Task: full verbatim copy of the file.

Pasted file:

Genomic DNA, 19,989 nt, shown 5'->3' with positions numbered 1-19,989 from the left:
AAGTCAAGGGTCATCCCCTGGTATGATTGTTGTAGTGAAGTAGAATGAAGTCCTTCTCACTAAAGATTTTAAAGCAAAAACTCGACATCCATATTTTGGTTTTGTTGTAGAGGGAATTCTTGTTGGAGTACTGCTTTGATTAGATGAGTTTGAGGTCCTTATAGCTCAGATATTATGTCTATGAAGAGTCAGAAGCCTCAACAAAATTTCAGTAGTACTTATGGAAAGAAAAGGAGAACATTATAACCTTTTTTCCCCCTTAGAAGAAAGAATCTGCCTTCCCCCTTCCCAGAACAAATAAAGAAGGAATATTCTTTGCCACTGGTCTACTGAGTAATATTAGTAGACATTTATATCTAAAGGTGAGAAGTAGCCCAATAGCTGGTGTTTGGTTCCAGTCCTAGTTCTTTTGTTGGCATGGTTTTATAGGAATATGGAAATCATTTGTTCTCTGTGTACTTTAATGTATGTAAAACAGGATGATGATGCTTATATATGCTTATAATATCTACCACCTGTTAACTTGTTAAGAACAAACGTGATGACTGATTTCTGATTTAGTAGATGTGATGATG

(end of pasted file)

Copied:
Genomic DNA, 19,989 nt, shown 5'->3' with positions numbered 1-19,989 from the left:
AAGTCAAGGGTCATCCCCTGGTATGATTGTTGTAGTGAAGTAGAATGAAGTCCTTCTCACTAAAGATTTTAAAGCAAAAACTCGACATCCATATTTTGGTTTTGTTGTAGAGGGAATTCTTGTTGGAGTACTGCTTTGATTAGATGAGTTTGAGGTCCTTATAGCTCAGATATTATGTCTATGAAGAGTCAGAAGCCTCAACAAAATTTCAGTAGTACTTATGGAAAGAAAAGGAGAACATTATAACCTTTTTTCCCCCTTAGAAGAAAGAATCTGCCTTCCCCCTTCCCAGAACAAATAAAGAAGGAATATTCTTTGCCACTGGTCTACTGAGTAATATTAGTAGACATTTATATCTAAAGGTGAGAAGTAGCCCAATAGCTGGTGTTTGGTTCCAGTCCTAGTTCTTTTGTTGGCATGGTTTTATAGGAATATGGAAATCATTTGTTCTCTGTGTACTTTAATGTATGTAAAACAGGATGATGATGCTTATATATGCTTATAATATCTACCACCTGTTAACTTGTTAAGAACAAACGTGATGACTGATTTCTGATTTAGTAGATGTGATGATG